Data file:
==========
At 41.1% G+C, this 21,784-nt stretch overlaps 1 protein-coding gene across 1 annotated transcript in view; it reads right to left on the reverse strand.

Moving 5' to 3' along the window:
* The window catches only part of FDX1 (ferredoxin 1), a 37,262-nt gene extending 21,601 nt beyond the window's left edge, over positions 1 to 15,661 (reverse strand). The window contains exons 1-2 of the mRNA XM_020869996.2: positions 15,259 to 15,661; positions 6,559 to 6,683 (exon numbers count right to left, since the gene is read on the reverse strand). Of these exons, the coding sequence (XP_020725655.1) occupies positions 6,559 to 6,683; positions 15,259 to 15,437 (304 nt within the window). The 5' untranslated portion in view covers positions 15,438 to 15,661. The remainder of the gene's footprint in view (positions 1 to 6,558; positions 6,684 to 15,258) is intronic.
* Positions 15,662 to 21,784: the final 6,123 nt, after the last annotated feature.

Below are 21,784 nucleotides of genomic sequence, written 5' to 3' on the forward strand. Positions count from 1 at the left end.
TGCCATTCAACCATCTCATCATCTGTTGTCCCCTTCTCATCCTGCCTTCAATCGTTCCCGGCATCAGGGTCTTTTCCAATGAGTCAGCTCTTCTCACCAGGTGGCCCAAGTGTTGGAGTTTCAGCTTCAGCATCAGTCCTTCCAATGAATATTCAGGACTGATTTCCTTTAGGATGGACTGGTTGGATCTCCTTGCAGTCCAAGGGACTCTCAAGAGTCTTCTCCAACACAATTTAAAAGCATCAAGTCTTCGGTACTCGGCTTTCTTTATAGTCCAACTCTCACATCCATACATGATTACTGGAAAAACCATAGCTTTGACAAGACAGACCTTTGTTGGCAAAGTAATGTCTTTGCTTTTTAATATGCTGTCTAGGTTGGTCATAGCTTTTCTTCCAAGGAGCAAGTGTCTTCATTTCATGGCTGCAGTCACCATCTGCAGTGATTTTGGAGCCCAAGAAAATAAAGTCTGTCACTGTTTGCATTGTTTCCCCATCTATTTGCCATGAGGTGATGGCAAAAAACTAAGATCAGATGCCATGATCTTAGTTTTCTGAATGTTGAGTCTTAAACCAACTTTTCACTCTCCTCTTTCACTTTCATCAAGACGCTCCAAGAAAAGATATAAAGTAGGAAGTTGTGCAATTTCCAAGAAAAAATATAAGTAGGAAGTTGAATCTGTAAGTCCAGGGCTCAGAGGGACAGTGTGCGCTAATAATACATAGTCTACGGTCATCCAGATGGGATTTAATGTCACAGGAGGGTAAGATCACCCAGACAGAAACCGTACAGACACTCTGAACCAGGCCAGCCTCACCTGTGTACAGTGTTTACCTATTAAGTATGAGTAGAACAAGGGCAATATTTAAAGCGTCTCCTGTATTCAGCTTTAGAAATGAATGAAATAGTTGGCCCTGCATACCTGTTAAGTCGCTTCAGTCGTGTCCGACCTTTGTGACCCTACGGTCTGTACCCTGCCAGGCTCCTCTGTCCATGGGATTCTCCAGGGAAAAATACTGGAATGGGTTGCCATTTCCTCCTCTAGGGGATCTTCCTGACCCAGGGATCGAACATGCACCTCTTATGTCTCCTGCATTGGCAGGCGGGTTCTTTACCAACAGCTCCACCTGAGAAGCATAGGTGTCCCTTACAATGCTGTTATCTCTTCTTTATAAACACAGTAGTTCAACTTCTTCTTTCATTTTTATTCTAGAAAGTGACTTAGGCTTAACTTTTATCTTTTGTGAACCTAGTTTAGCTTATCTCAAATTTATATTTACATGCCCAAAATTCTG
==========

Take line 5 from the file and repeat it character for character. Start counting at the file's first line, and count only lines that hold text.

Below are 21,784 nucleotides of genomic sequence, written 5' to 3' on the forward strand. Positions count from 1 at the left end.